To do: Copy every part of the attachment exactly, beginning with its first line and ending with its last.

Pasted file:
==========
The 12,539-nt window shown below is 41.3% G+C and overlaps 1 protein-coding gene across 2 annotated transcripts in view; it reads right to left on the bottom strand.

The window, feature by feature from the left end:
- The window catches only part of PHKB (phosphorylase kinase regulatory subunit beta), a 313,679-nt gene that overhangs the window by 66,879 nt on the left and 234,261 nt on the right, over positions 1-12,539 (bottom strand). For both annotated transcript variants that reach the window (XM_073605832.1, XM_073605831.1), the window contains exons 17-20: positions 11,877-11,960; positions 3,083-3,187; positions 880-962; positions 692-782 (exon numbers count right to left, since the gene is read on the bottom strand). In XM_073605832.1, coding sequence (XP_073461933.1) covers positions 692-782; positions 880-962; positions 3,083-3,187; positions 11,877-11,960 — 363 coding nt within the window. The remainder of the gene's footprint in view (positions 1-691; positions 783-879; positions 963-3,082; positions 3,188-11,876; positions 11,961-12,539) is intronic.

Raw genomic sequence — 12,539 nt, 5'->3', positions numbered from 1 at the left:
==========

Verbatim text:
The 12,539-nt window shown below is 41.3% G+C and overlaps 1 protein-coding gene across 2 annotated transcripts in view; it reads right to left on the bottom strand.

The window, feature by feature from the left end:
- The window catches only part of PHKB (phosphorylase kinase regulatory subunit beta), a 313,679-nt gene that overhangs the window by 66,879 nt on the left and 234,261 nt on the right, over positions 1-12,539 (bottom strand). For both annotated transcript variants that reach the window (XM_073605832.1, XM_073605831.1), the window contains exons 17-20: positions 11,877-11,960; positions 3,083-3,187; positions 880-962; positions 692-782 (exon numbers count right to left, since the gene is read on the bottom strand). In XM_073605832.1, coding sequence (XP_073461933.1) covers positions 692-782; positions 880-962; positions 3,083-3,187; positions 11,877-11,960 — 363 coding nt within the window. The remainder of the gene's footprint in view (positions 1-691; positions 783-879; positions 963-3,082; positions 3,188-11,876; positions 11,961-12,539) is intronic.

Raw genomic sequence — 12,539 nt, 5'->3', positions numbered from 1 at the left: